To help combat such fraud, the AARP recently launched its Veterans Fraud Center, a new education and resource hub for veterans, service members, and their families, offering free information on the latest scams targeting the military community, tips for spotting other types of consumer fraud and specially tailored resources to help protect veterans and military families.
Pension poaching is a growing problem jeopardizing VA benefits. AARP has produced a YouTube video offering tips to spot a pension poaching scam.
VA Appeals Can Now be Filed Online
The backlog on VA claims has been declining a bit in recent months but remains high and roughly double what it was at the end of 2019 prior to COVID.
For those claims that have been decided, if a veteran disagrees with the decision, they can now file their appeal with the Board of Veterans’ Appeals online. To do an online filing of an appeal, you must have a VA.gov account. The request process can be started here.
In addition to filing an appeal online, veterans who selected a hearing can have those hearings held online. There is no need to report in person to a local VA office – all you need is a Wi-Fi connection.
Additional information about virtual tele-hearings can be found here.
What are Vet Centers?
VA vet centers provide free and confidential readjustment counseling for war-zone veterans and their families, from World War II to the current Global War on Terror.
Vet centers are small, non-medical, counseling centers conveniently located in our region. They’re staffed by highly trained counselors and team members dedicated to seeing you through the challenges that come with managing life during and after the military.
Our region is served by the York Vet Center, which is one of 12 vet centers in Pennsylvania and more than 300 across the country. Whether you come in for one-on-one counseling or to participate in a group session, at vet centers you can form social connections, try new things and build a support system with people who understand you and want to help you succeed.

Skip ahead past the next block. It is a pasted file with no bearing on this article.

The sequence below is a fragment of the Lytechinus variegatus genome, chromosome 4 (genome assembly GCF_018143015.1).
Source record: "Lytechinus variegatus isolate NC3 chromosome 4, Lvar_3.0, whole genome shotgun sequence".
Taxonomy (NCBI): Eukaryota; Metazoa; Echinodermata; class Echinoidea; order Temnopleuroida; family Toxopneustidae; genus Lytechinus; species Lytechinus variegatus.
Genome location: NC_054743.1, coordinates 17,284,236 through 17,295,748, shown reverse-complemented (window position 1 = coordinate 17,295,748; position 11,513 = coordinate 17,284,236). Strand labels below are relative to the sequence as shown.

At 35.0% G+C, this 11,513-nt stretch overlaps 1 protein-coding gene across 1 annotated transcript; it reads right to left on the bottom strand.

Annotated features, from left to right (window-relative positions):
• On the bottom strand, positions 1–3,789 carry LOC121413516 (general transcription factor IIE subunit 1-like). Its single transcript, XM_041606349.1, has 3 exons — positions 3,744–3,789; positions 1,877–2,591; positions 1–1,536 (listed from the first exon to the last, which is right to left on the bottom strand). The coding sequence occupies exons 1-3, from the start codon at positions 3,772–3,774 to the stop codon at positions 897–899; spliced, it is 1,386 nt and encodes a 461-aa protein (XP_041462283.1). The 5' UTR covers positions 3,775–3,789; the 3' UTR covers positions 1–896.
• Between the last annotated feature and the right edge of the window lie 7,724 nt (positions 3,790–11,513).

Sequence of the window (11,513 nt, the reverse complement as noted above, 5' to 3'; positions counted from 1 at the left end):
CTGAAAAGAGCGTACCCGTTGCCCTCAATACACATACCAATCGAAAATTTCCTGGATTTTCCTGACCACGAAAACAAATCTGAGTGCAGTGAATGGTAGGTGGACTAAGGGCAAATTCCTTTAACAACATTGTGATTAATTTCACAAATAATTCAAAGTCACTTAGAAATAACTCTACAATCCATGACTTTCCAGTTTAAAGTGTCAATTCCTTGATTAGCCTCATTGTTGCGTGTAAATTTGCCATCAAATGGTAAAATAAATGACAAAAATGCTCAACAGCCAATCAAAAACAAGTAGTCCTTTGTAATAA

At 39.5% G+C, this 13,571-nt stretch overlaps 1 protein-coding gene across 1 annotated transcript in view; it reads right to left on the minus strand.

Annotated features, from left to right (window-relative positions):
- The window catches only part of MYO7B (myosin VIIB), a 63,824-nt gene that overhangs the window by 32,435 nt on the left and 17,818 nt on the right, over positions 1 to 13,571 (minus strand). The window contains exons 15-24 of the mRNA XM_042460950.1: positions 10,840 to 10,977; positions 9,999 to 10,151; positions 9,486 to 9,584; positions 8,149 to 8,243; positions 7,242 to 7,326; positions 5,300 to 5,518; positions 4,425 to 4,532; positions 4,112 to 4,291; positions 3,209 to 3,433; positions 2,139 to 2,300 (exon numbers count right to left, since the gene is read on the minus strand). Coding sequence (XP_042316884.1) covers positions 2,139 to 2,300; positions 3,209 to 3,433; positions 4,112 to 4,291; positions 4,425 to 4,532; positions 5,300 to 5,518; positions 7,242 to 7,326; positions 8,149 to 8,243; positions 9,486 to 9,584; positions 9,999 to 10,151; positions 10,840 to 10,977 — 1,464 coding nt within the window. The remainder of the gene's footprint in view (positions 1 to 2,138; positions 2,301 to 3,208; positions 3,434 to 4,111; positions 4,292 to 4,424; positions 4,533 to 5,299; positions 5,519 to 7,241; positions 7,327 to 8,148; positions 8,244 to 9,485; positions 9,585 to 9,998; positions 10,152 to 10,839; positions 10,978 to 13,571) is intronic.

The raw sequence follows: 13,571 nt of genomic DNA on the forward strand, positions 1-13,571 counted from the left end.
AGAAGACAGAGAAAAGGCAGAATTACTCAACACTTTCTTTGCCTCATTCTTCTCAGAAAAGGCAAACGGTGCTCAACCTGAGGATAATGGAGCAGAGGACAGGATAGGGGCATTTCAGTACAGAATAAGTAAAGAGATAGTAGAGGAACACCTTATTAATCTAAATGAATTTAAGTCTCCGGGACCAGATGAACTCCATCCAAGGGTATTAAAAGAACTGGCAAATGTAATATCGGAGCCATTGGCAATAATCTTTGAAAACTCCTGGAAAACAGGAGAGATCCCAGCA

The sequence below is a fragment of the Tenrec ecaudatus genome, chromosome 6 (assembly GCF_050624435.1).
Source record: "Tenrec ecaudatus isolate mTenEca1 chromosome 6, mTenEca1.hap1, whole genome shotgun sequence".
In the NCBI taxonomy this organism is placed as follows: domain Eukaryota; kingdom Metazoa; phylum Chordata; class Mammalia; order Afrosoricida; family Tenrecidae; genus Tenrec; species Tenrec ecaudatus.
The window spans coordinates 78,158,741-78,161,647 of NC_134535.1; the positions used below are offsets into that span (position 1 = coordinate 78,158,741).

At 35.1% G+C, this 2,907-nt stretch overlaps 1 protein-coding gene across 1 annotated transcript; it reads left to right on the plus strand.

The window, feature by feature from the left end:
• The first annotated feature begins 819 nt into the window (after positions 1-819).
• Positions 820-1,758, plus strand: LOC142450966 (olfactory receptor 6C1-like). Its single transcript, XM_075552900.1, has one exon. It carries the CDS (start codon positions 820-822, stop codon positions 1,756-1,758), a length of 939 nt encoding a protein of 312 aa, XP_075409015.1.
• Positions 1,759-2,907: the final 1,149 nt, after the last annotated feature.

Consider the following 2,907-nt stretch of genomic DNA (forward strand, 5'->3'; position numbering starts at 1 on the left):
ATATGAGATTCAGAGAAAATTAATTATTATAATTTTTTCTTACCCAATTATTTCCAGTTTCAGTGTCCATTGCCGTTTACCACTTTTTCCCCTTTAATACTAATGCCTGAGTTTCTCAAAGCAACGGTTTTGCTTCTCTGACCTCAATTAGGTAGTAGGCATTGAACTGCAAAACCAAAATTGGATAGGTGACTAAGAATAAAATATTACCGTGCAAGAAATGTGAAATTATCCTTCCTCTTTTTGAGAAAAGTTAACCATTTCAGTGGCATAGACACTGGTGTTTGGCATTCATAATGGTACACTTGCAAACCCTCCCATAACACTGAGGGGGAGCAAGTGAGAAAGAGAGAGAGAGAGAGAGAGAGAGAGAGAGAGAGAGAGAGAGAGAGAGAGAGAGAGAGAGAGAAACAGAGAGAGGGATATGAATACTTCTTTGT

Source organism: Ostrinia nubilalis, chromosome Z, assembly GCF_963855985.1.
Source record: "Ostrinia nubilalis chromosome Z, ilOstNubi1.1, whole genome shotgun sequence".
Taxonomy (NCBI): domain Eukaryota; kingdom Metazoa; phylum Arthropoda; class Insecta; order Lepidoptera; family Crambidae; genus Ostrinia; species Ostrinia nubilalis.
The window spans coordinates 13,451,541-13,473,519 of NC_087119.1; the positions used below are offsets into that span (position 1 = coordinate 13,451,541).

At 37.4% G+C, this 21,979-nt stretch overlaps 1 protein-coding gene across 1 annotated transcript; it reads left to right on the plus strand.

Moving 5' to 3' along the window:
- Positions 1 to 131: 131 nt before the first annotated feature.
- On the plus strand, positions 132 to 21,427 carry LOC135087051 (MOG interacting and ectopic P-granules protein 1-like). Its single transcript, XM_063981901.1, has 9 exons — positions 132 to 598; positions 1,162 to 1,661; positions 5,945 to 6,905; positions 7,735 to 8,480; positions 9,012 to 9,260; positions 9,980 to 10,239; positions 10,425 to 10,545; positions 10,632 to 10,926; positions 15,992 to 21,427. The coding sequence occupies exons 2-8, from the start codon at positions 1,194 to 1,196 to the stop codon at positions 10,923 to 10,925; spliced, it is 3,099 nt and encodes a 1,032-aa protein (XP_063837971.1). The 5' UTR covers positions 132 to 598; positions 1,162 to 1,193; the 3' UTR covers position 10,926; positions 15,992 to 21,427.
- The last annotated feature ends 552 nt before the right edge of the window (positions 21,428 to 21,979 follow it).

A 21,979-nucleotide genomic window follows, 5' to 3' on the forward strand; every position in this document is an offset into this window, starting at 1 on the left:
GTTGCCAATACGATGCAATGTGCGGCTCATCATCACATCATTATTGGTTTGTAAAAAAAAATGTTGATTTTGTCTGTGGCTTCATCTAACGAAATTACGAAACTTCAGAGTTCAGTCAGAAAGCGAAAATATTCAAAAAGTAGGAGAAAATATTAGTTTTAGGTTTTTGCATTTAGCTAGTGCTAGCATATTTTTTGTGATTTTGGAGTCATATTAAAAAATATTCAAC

Who is Eligible to Receive Services at Vet Centers?
Vet center services are available to veterans at no cost, regardless of discharge character, and without the need to be enrolled in VA health care or having a service-connected disability. If you are a veteran or service member, including members of the National Guard and Reserve, you can access vet center services if you:
Contacting Your Local Vet Center
Even if you are unsure if you meet the criteria to receive services from a vet center, please contact a center.
Center services are also available to family members when their participation would support the growth and goals of the veteran or active-duty service member. If you consider them family, so does your local center. Bereavement services are also available to family members of veterans who were receiving vet center services at the time of the veteran’s death, and to the families of service members who died while serving on active duty.
The York County Vet Center, located at York County Veterans Affairs Office, 2401 Pleasant Valley Road, Suite 101, York, PA 17402, can be contacted at 717-782-3954.
The other vet center locations in Pennsylvania are:
For more information, please visit www.vetcenter.va.gov.